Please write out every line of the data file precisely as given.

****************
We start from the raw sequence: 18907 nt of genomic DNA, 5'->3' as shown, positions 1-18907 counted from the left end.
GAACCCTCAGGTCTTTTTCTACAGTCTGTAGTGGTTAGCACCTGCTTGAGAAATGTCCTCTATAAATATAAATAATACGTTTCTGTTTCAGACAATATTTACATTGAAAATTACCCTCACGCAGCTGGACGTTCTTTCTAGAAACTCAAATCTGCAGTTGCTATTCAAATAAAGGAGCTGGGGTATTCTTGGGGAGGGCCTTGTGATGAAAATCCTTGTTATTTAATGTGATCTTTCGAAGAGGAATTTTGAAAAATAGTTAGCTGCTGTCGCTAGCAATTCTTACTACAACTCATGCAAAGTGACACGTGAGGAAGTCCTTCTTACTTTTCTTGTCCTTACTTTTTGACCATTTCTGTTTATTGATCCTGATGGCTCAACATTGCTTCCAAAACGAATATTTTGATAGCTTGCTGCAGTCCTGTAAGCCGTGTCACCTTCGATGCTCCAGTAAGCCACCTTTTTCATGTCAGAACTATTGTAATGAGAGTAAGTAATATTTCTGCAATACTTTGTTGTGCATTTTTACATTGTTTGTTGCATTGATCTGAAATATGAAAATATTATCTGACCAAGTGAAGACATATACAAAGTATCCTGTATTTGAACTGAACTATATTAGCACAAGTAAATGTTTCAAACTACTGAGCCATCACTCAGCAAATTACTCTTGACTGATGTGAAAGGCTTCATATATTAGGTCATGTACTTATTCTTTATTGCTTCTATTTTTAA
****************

We start from the raw sequence: 18907 nt of genomic DNA, 5'->3' as shown, positions 1-18907 counted from the left end.
GAACCCTCAGGTCTTTTTCTACAGTCTGTAGTGGTTAGCACCTGCTTGAGAAATGTCCTCTATAAATATAAATAATACGTTTCTGTTTCAGACAATATTTACATTGAAAATTACCCTCACGCAGCTGGACGTTCTTTCTAGAAACTCAAATCTGCAGTTGCTATTCAAATAAAGGAGCTGGGGTATTCTTGGGGAGGGCCTTGTGATGAAAATCCTTGTTATTTAATGTGATCTTTCGAAGAGGAATTTTGAAAAATAGTTAGCTGCTGTCGCTAGCAATTCTTACTACAACTCATGCAAAGTGACACGTGAGGAAGTCCTTCTTACTTTTCTTGTCCTTACTTTTTGACCATTTCTGTTTATTGATCCTGATGGCTCAACATTGCTTCCAAAACGAATATTTTGATAGCTTGCTGCAGTCCTGTAAGCCGTGTCACCTTCGATGCTCCAGTAAGCCACCTTTTTCATGTCAGAACTATTGTAATGAGAGTAAGTAATATTTCTGCAATACTTTGTTGTGCATTTTTACATTGTTTGTTGCATTGATCTGAAATATGAAAATATTATCTGACCAAGTGAAGACATATACAAAGTATCCTGTATTTGAACTGAACTATATTAGCACAAGTAAATGTTTCAAACTACTGAGCCATCACTCAGCAAATTACTCTTGACTGATGTGAAAGGCTTCATATATTAGGTCATGTACTTATTCTTTATTGCTTCTATTTTTAA